Global study reveals that 75% of APAC IT Security Teams believe that their IoT devices are not secure (Business Insider)
A new global research study conducted by the Ponemon Institute on behalf of Aruba, a Hewlett Packard Enterprise company (NYSE:HPE), has found that the majority of IT security teams believe that a key gap in their company’s overall security strategy is their inability to identify attacks that use IoT devices as the point of entry. In fact, more than three-quarters of respondents believe their IoT devices are not secure, with 75 percent stating even simple IoT devices pose a threat. Two-thirds of respondents admitted they have little or no ability to protect their “things” from attacks.
The Ponemon Institute study, entitled “Closing the IT Security Gap with Automation & AI in the Era of IoT,” surveyed 4,000 security and IT professionals across the Americas, Europe and Asia to understand what makes security deficiencies so hard to fix, and what types of technologies and processes are needed to stay a step ahead of bad actors within the new threat landscape.
The research revealed that in the quest to protect data and other high-value assets, security systems incorporating machine learning and other AI-based technologies are essential for detecting and stopping attacks that target users and IoT devices. The majority of APAC respondents agree that security products with AI functionality will help to:
- Reduce false alerts (66 percent)
- Increase their team’s effectiveness (62 percent)
- Provide greater investigation efficiencies (57 percent)
- Advance their ability to more quickly discover and respond to stealthy attacks that have evaded perimeter defense systems (53 percent)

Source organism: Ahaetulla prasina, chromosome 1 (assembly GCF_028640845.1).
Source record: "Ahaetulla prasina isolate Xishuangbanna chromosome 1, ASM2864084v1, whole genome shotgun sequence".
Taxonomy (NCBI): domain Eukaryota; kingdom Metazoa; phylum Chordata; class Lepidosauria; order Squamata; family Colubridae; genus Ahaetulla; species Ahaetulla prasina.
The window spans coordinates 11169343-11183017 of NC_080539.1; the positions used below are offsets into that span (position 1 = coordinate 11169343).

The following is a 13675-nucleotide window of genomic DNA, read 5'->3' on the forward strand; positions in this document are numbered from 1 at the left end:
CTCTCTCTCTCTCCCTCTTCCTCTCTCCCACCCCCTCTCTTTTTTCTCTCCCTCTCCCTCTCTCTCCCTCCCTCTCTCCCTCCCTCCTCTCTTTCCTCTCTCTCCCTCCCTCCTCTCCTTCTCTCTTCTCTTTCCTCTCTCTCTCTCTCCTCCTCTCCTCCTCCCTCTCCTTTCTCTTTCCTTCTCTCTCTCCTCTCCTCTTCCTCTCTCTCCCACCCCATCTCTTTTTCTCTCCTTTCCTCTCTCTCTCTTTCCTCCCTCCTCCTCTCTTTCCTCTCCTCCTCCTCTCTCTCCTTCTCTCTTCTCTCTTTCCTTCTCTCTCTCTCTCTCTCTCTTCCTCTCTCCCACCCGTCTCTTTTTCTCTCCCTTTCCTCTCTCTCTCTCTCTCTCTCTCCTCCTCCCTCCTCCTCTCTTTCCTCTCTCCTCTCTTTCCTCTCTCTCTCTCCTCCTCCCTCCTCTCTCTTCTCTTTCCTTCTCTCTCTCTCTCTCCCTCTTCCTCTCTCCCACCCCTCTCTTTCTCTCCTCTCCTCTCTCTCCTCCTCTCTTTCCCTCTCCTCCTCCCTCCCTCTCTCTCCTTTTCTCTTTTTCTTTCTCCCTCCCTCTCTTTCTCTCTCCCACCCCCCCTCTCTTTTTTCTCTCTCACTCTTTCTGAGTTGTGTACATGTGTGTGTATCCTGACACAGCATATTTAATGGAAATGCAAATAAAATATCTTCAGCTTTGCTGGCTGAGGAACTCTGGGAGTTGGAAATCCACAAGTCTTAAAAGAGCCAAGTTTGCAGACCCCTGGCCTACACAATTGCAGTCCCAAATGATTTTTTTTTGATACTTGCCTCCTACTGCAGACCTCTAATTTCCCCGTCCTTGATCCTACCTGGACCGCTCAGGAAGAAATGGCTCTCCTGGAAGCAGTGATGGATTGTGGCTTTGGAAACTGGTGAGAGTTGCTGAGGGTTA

Twenty-nine percent of APAC respondents said they currently use some form of machine-learning or other AI-based security solution, with another 29 percent stating they plan on deploying these types of products within the next 12 months. Continuous monitoring of network traffic, closed-loop detection and response systems, and detecting behavioral anomalies among peer groups of IoT devices, were cited as the most effective approaches to better protect their environments.
Current Security Tools are not Enough
“Despite massive investments in cybersecurity programs, our research found most businesses are still unable to stop advanced, targeted attacks — with 59 percent believing they are not realizing the full value of their defense arsenal, which ranges from 10 to 75 security solutions,” said Larry Ponemon, chairman, Ponemon Institute. “The situation has become a ‘perfect storm,’ with nearly half of respondents saying it’s very difficult to protect complex and dynamically changing attack surfaces, especially given the current lack of security staff with the necessary skills and expertise to battle today’s persistent, sophisticated, highly trained, and well-financed attackers. Against this backdrop, AI-based security tools, which can automate tasks and free up IT personnel to manage other aspects of a security program, were viewed as critical for helping businesses keep up with increasing threat levels.”
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